Tuesday, March 13, 2012

Tear tear, sniff SNF

I was looking for something I had written a couple years ago on my jump drive and in the process of looking for it, found a few conversations I had had with patients at the SNF I used to work at that I typed and saved. I probably never would have done it, but when I got enough of them I wanted to compile them into a book called “Tear Tear Sniff SNF: Conversations from a skilled nursing facility that will make you laugh so hard you cry…or maybe just cry.” There were a lot more funny conversations than I have written here or can remember, but these were the few I documented before I was terminated. I wish I had thought to write down more sooner. As hellish as it was at that place, it did have it’s entertaining moments. I’m glad I found this because the horrible experience in my last few months there almost made me forget how much I actually loved the people we took care of…even if they were crazy.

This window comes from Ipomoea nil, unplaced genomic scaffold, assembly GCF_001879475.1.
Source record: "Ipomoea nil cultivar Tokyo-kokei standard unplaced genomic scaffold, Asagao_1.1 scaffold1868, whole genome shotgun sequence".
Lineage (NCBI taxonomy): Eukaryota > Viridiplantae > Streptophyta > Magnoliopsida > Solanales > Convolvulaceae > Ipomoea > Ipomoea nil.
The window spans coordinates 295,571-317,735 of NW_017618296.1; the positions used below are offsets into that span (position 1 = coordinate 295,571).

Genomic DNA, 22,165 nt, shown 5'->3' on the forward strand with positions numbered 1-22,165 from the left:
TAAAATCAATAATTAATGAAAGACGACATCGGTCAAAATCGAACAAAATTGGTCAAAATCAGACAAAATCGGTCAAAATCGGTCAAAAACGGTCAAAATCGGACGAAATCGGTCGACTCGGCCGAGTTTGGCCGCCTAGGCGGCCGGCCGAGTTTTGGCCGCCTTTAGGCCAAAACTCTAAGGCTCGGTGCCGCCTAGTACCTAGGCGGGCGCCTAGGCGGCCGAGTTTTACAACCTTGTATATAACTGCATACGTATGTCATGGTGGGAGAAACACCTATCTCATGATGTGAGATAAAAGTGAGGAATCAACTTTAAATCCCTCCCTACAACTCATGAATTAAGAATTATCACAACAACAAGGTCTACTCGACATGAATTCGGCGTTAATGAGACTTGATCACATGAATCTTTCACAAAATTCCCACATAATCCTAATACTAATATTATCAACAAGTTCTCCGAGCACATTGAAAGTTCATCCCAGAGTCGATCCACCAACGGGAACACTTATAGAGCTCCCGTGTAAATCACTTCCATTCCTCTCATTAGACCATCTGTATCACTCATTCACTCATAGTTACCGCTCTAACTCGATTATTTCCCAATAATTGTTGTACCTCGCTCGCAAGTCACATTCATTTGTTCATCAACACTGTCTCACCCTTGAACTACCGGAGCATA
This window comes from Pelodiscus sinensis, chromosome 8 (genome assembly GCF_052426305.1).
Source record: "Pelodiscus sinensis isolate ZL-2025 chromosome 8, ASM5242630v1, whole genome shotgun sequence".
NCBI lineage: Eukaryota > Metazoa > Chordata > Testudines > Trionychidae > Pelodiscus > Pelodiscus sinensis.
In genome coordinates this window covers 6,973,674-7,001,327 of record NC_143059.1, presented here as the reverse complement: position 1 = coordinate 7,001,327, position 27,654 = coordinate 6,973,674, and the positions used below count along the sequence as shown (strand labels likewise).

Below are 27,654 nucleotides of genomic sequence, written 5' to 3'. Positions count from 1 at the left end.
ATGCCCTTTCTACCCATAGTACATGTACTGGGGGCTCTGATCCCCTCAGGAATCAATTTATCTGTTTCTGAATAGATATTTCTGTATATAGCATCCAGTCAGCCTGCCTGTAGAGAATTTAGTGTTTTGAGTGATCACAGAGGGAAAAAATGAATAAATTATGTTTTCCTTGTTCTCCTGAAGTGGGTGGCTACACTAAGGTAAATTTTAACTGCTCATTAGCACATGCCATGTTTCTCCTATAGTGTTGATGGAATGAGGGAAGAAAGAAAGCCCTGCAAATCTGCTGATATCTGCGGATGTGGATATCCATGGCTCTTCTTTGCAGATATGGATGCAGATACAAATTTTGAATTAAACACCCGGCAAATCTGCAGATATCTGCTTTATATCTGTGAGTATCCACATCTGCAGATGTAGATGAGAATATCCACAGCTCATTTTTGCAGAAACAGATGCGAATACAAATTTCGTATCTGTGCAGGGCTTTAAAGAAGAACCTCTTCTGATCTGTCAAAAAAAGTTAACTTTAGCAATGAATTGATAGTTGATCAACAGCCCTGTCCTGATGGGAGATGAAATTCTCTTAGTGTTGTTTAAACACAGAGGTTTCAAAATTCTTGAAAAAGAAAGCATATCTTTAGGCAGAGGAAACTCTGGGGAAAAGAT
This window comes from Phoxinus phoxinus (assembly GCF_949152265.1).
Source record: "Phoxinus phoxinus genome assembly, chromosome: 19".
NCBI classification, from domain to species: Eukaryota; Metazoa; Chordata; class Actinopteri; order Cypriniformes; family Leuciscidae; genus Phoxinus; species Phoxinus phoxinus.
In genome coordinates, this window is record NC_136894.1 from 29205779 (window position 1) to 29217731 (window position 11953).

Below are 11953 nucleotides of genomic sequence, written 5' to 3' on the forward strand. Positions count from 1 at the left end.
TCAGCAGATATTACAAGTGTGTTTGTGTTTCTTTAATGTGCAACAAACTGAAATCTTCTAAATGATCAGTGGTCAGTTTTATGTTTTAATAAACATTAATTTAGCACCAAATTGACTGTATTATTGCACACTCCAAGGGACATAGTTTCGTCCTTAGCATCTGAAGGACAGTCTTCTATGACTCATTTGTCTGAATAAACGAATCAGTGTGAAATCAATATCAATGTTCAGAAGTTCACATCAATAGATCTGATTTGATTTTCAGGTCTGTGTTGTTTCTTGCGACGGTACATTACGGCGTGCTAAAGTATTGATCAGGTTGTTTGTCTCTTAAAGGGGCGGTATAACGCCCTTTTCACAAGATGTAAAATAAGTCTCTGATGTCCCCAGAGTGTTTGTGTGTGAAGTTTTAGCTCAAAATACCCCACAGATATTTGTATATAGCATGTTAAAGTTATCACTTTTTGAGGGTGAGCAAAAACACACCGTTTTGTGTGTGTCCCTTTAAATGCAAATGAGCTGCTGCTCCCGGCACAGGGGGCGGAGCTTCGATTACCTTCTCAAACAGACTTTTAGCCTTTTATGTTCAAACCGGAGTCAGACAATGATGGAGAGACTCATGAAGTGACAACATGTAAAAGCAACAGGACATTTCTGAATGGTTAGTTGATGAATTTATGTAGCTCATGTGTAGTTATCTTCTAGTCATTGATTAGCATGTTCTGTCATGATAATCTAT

Conversation #1

(we referred to the patients we took care of as “residents” since most of them lived there, so don’t be confused when you see the term “resident” in the conversation set up)

Resident: (yelling- which was her norm, she had severe dementia and frequently called out) God! God! Help me! God!

Me: He hears you, and I hear you. You’re yelling.

Resident: (In a regular speaking voice) No I’m not. I don’t hear anything!

Me: I do. You’re calling out very loudly.

Resident: I don’t believe you. (continues to yell despite inquiries into what she needs. Apparently she only needs God and he wasn’t answering- I had CNA’s who used to pretend they were God and talk back to her from behind the bedside curtain. I asked them not to, only because I didn’t feel it was respectful of the patient, OR God, and it was just kind of sad).